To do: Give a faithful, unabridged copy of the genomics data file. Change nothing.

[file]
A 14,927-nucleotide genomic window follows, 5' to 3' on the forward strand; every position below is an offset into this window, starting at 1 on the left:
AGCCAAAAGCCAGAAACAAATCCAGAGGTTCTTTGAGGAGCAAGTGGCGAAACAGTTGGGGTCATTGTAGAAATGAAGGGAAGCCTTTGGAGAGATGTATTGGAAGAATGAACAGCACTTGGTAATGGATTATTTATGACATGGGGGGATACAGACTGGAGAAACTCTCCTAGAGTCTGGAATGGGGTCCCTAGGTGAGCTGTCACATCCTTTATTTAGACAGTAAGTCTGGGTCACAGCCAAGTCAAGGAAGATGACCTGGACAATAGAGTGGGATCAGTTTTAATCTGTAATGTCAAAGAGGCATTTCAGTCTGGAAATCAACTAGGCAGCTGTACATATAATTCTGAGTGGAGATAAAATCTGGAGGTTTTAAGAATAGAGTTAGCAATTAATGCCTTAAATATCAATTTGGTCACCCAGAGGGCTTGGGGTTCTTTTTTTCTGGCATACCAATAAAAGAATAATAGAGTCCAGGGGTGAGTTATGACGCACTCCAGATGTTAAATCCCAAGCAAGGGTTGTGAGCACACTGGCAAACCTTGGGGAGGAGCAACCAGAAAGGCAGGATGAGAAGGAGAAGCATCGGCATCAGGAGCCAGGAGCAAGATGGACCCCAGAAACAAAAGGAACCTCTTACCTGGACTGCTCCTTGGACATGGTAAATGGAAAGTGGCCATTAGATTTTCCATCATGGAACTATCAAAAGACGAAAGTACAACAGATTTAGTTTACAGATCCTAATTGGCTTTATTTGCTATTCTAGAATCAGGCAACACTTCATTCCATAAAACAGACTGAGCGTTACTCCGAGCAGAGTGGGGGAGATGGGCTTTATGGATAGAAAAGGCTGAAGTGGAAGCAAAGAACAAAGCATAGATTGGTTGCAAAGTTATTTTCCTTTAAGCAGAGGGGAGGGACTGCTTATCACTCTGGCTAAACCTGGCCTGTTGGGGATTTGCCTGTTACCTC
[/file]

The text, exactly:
A 14,927-nucleotide genomic window follows, 5' to 3' on the forward strand; every position below is an offset into this window, starting at 1 on the left:
AGCCAAAAGCCAGAAACAAATCCAGAGGTTCTTTGAGGAGCAAGTGGCGAAACAGTTGGGGTCATTGTAGAAATGAAGGGAAGCCTTTGGAGAGATGTATTGGAAGAATGAACAGCACTTGGTAATGGATTATTTATGACATGGGGGGATACAGACTGGAGAAACTCTCCTAGAGTCTGGAATGGGGTCCCTAGGTGAGCTGTCACATCCTTTATTTAGACAGTAAGTCTGGGTCACAGCCAAGTCAAGGAAGATGACCTGGACAATAGAGTGGGATCAGTTTTAATCTGTAATGTCAAAGAGGCATTTCAGTCTGGAAATCAACTAGGCAGCTGTACATATAATTCTGAGTGGAGATAAAATCTGGAGGTTTTAAGAATAGAGTTAGCAATTAATGCCTTAAATATCAATTTGGTCACCCAGAGGGCTTGGGGTTCTTTTTTTCTGGCATACCAATAAAAGAATAATAGAGTCCAGGGGTGAGTTATGACGCACTCCAGATGTTAAATCCCAAGCAAGGGTTGTGAGCACACTGGCAAACCTTGGGGAGGAGCAACCAGAAAGGCAGGATGAGAAGGAGAAGCATCGGCATCAGGAGCCAGGAGCAAGATGGACCCCAGAAACAAAAGGAACCTCTTACCTGGACTGCTCCTTGGACATGGTAAATGGAAAGTGGCCATTAGATTTTCCATCATGGAACTATCAAAAGACGAAAGTACAACAGATTTAGTTTACAGATCCTAATTGGCTTTATTTGCTATTCTAGAATCAGGCAACACTTCATTCCATAAAACAGACTGAGCGTTACTCCGAGCAGAGTGGGGGAGATGGGCTTTATGGATAGAAAAGGCTGAAGTGGAAGCAAAGAACAAAGCATAGATTGGTTGCAAAGTTATTTTCCTTTAAGCAGAGGGGAGGGACTGCTTATCACTCTGGCTAAACCTGGCCTGTTGGGGATTTGCCTGTTACCTC